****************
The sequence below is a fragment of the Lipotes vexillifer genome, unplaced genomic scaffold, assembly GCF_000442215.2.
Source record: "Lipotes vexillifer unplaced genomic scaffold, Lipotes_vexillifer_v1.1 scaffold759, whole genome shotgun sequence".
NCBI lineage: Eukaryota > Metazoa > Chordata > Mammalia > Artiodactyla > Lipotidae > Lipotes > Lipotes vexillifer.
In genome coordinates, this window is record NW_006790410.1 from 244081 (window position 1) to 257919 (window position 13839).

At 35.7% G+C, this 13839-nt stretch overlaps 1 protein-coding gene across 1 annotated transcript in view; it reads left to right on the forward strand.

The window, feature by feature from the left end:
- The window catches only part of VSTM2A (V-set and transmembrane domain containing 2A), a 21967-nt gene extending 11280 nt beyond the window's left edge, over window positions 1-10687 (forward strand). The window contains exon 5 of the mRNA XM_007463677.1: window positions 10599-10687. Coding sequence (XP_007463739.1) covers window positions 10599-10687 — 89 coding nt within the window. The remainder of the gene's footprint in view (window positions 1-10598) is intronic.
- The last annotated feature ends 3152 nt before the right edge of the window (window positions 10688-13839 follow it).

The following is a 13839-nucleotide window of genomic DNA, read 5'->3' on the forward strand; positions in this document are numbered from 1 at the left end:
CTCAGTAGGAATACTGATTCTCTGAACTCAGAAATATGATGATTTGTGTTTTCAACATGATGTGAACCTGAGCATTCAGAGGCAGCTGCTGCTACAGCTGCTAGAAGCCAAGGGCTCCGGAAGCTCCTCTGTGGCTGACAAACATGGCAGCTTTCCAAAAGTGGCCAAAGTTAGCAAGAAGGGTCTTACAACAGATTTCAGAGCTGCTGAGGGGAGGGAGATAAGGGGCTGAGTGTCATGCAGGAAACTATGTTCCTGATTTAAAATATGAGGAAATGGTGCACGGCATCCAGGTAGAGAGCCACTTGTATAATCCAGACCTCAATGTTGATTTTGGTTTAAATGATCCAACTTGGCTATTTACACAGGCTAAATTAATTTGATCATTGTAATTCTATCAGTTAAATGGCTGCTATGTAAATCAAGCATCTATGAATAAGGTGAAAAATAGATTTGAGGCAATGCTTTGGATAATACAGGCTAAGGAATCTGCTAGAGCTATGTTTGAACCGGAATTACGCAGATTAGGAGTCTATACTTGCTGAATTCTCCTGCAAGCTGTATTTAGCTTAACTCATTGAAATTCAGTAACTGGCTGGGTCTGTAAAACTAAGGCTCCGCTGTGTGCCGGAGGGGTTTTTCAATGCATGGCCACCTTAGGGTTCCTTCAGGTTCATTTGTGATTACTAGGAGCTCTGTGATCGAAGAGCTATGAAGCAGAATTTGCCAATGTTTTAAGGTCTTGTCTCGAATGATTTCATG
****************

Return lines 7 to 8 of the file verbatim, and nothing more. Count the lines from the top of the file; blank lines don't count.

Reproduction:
- The window catches only part of VSTM2A (V-set and transmembrane domain containing 2A), a 21967-nt gene extending 11280 nt beyond the window's left edge, over window positions 1-10687 (forward strand). The window contains exon 5 of the mRNA XM_007463677.1: window positions 10599-10687. Coding sequence (XP_007463739.1) covers window positions 10599-10687 — 89 coding nt within the window. The remainder of the gene's footprint in view (window positions 1-10598) is intronic.
- The last annotated feature ends 3152 nt before the right edge of the window (window positions 10688-13839 follow it).